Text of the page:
LIVINGSTON – Plans are underway to form a committee which would address the mounting deficit for the Livingston Parish Detention Center.
The proposal by Livingston Parish Councilman Garry “Frog” Talbert drew approval from his fellow members at the March 23 meeting.
The committee would bring together members of the Livingston Parish Sheriff’s Office and Livingston Parish Council members to hammer out plans for deficit reduction and hopefully create a revenue surplus for the Detention Center.
The representatives from the LPSO would consist of veterans with specific knowledge tied to the Detention Center, Sheriff Jason Ard said.
Livingston Parish’s rapidly growing population has played a major role in the deficit, Ard said.
“We’re in the same predicament we were in before the new facility was built – overcrowding,” he said. “We currently have to send inmates out of the parish.”
The number as of Thursday, March 30 was 100, Ard said.
The transfers cost the parish $22 per day per inmate, he said.
“We’re going to have to look at what we have, what we need, and how to get there,” Ard said.
Much of the problem for the parish stems from the laws in relation to co-mingling of inmates.
“We know the bed mix isn’t that great and the fact that we have empty beds, yet we have to send prisoners out of parish because there are laws about what we can do about the co-mingling of inmates,” Talbert said. “You can’t put women and men together, or felons with people in jail on citations and you have to have isolations for those who test HIV-positive.”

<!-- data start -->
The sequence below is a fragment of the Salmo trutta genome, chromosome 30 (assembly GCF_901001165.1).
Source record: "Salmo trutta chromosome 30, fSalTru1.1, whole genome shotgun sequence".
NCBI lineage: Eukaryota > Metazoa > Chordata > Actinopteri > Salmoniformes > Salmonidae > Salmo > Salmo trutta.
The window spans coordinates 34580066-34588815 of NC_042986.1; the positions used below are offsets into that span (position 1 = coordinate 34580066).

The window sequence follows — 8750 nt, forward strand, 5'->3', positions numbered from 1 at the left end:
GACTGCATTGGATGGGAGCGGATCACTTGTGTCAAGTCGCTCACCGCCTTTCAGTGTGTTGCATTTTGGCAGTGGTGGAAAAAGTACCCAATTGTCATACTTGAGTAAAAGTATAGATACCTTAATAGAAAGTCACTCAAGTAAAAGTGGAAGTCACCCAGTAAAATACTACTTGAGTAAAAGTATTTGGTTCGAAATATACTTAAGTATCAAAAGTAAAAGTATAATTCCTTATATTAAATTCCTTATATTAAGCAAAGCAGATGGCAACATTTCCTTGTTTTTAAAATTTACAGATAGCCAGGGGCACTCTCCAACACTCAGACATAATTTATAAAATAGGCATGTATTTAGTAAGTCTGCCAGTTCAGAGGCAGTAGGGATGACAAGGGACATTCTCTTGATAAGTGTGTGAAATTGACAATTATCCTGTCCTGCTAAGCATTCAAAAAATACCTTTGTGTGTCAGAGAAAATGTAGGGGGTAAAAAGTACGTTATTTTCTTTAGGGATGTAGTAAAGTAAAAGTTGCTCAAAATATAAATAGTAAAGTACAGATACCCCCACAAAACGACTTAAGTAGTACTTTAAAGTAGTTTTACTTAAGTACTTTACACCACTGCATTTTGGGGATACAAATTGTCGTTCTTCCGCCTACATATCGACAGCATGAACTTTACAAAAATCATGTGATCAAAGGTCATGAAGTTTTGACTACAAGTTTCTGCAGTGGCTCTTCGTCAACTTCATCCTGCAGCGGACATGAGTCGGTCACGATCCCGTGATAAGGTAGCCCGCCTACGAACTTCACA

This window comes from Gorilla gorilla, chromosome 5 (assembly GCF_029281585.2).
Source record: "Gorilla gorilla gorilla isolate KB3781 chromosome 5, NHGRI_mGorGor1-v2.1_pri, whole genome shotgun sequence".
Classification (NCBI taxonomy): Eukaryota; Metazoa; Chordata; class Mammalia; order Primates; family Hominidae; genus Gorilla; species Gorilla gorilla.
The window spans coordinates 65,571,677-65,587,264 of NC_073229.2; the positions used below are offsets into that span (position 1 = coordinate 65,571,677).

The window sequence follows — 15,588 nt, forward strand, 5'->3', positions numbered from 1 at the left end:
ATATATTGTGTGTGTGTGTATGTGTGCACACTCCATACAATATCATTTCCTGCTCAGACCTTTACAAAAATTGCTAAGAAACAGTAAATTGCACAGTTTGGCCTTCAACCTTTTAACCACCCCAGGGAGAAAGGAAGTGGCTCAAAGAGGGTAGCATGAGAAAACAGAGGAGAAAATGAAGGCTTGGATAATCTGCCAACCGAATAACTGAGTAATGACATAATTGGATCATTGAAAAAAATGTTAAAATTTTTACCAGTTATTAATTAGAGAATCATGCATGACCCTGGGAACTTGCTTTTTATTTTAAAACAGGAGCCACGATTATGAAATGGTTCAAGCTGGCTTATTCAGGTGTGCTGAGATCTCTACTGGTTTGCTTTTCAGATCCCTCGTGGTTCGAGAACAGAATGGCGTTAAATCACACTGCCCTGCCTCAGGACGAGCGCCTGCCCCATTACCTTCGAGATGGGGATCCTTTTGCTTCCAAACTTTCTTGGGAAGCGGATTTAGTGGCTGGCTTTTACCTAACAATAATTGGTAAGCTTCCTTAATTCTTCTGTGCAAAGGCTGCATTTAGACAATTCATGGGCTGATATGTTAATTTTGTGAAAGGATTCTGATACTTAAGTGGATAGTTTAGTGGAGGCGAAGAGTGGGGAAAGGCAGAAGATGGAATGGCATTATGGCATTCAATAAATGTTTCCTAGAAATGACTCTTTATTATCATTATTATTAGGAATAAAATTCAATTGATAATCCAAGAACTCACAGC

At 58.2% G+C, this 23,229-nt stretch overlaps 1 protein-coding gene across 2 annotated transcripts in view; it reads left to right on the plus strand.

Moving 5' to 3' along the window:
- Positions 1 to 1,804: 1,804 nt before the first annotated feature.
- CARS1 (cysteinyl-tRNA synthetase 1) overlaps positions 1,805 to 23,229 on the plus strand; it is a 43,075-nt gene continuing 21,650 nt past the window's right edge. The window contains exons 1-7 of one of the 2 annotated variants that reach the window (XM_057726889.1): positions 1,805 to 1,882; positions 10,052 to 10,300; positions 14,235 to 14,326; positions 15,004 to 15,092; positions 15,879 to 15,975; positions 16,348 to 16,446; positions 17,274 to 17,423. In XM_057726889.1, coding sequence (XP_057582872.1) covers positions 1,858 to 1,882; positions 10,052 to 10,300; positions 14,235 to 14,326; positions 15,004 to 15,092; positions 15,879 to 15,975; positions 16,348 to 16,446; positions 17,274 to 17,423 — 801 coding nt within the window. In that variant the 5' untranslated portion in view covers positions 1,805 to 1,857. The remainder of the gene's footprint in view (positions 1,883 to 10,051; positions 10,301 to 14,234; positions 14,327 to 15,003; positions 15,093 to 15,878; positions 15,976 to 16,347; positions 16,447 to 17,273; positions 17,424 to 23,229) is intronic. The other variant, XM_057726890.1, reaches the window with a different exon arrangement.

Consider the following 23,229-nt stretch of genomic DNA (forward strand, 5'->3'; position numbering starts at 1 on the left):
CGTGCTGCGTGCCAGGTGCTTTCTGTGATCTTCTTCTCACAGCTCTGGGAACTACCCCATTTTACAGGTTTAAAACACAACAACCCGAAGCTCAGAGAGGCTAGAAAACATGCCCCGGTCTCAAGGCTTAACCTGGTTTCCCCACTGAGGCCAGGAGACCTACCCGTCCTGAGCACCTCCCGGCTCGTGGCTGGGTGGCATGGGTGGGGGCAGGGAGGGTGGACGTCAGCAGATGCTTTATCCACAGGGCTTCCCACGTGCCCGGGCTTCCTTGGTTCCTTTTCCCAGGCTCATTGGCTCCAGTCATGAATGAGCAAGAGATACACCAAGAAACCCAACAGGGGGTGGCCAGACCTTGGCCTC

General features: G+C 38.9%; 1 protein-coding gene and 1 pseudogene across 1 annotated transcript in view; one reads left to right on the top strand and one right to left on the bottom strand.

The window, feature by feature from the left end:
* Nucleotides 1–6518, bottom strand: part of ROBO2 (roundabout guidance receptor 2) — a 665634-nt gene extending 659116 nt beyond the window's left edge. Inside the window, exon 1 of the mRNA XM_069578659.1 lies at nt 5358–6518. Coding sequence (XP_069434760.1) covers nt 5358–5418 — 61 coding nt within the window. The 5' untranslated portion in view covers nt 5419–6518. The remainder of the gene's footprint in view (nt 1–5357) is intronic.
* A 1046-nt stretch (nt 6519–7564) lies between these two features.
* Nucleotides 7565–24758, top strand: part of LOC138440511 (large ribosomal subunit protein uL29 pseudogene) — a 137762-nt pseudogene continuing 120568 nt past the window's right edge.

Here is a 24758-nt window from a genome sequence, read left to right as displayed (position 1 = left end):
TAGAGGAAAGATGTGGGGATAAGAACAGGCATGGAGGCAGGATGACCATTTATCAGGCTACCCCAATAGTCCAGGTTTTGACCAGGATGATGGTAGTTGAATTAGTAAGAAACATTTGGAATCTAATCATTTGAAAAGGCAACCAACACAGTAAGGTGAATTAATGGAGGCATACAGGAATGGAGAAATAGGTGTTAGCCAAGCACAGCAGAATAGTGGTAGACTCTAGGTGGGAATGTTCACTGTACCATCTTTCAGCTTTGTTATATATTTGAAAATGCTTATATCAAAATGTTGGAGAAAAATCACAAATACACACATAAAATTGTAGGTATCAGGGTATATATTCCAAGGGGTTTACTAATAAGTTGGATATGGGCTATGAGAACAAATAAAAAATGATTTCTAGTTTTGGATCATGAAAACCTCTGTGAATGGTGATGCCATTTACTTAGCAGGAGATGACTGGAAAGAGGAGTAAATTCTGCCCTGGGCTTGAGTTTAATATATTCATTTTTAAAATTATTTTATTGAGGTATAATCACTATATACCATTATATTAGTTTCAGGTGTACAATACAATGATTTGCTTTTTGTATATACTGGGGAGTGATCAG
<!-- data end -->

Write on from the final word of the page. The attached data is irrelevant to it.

The parish in 2015 spent $300,000 to house inmates in other correctional facilities. The total swelled to $1.2 million last year, of which $575,000-$600,000 was related to the flood, Talbert said.
Livingston Parish government shelled out $100,000 in January alone.
“If we ignore it and put our heads in the sand, the problems will get worse,” he said. “If we’re spending more than a million a year out of the parish, that’s taking away from other things we could be doing, such as roads and drainage.”
The number of women inmates exceeds that of their male counterparts, Talbert said.
“The number of women exceeds what our beds are,” he said. “We have a substantial number of women we’ve sent elsewhere.”
The idea may come down to an expansion of beds for women or for the overall number of beds.
“We need to figure a way to anticipate our needs and explore cost-savings ideas,” Talbert said. “We can’t ignore that obviously we have more prisoners than beds.
“If we don’t do something, the detention center has the potential to really impact the budget negatively,” he said.
The housing of inmates from other parishes yields a substantial windfall for correctional facilities in extremely rural areas such as Allen, East Carroll, Madison and Tensas, he said.
“They make money off their prisons,” Talbert said. “I’d like to know if there’s a possibility to build larger than we need and take some of the Department of Corrections.
“Any way we approach it, it’s a business decision,” he said. “We need to look to see what it costs to keep them here, and whatever makes the most business sense will be the recommendation.”